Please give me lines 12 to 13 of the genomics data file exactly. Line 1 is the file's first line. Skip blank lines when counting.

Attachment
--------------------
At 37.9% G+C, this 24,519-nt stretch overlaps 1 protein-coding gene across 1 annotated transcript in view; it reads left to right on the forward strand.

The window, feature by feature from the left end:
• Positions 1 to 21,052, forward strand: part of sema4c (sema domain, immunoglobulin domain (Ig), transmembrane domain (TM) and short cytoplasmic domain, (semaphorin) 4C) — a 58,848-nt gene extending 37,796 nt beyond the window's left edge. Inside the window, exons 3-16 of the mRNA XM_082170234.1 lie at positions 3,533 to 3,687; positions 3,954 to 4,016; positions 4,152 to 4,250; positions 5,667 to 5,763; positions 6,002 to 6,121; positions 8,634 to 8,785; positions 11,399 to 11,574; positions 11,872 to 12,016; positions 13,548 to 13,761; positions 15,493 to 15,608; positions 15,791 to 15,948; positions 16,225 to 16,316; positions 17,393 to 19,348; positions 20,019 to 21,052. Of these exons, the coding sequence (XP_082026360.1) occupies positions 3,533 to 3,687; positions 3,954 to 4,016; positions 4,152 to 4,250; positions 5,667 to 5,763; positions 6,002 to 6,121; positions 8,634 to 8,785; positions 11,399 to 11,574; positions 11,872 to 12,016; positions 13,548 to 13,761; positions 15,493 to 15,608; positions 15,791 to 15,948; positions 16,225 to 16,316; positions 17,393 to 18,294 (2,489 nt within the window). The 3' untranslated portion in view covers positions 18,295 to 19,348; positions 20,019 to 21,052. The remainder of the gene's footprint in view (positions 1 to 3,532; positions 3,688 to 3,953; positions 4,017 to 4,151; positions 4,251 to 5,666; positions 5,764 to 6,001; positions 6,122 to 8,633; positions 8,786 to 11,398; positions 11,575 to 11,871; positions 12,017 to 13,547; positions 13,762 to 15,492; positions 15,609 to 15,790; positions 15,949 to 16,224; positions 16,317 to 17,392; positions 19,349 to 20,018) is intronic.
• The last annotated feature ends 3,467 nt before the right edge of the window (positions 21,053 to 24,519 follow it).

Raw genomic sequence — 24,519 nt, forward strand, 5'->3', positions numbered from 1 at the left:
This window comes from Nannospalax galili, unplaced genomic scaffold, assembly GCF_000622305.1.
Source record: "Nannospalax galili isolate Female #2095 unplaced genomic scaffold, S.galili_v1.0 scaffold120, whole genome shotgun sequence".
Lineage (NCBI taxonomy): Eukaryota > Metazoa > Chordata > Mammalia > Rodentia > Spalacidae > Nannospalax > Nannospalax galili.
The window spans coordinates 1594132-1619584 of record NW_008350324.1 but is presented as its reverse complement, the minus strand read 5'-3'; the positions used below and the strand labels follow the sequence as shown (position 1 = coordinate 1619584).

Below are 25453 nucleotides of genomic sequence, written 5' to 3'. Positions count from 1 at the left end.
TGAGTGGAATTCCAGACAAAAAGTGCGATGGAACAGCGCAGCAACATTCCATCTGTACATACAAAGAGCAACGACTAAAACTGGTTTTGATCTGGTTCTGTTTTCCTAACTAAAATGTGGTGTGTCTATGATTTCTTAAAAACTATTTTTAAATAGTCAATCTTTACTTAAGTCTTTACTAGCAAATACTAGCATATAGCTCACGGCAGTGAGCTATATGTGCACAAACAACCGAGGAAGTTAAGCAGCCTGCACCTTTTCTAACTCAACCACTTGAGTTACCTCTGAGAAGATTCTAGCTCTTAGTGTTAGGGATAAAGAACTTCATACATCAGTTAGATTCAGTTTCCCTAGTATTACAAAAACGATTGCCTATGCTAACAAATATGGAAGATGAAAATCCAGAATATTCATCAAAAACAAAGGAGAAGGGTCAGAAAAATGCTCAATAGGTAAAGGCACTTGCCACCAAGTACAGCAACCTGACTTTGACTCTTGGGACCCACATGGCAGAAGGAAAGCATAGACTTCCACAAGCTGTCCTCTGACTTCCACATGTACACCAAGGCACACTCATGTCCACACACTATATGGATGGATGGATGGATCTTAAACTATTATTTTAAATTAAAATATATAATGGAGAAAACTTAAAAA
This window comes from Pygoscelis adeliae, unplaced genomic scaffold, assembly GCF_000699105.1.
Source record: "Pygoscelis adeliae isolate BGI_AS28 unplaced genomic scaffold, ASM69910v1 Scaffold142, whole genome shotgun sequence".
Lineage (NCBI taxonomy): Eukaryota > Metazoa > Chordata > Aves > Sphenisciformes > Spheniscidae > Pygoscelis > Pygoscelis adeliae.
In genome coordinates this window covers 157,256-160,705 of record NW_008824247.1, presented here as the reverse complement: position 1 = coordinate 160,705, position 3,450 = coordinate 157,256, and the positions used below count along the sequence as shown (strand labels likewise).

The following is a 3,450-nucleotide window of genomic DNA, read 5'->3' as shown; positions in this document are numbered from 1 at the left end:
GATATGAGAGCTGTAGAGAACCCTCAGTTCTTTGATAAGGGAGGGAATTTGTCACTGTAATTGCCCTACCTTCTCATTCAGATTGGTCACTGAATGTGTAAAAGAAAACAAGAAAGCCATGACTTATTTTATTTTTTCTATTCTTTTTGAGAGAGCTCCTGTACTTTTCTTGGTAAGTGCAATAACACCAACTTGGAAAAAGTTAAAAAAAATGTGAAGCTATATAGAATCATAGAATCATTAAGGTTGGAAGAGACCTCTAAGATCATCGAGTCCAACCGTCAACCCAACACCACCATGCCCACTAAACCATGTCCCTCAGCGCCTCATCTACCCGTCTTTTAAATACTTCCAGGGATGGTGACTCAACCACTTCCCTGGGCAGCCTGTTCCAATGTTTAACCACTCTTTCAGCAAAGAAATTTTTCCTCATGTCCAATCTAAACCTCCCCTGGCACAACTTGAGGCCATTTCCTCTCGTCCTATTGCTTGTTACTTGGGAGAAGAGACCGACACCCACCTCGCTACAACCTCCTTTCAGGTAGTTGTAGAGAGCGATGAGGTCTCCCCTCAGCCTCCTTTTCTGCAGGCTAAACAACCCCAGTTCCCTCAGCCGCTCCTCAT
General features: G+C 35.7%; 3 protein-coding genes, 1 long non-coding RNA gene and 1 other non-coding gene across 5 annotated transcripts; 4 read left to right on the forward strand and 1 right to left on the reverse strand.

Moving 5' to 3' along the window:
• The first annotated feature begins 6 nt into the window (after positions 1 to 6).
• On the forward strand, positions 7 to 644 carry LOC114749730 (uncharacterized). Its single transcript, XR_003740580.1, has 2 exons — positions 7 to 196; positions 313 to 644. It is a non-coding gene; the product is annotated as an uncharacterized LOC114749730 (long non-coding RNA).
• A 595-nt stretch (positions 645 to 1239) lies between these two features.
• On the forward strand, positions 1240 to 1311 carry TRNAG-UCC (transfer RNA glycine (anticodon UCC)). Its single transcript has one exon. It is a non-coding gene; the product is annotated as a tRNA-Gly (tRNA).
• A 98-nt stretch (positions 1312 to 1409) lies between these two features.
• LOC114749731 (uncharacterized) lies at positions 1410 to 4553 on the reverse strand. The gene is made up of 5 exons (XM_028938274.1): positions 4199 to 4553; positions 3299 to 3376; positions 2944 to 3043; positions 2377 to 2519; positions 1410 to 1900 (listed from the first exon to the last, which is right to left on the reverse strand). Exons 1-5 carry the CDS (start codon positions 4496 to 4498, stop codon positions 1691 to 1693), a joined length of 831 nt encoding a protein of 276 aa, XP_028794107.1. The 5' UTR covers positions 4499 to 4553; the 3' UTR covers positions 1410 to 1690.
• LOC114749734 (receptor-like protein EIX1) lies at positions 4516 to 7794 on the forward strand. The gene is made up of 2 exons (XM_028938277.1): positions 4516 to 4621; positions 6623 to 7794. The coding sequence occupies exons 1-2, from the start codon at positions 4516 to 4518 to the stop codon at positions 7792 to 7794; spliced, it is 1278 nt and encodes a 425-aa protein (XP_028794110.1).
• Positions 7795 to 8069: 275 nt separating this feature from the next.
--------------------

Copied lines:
This window comes from Pygoscelis adeliae, unplaced genomic scaffold, assembly GCF_000699105.1.
Source record: "Pygoscelis adeliae isolate BGI_AS28 unplaced genomic scaffold, ASM69910v1 Scaffold142, whole genome shotgun sequence".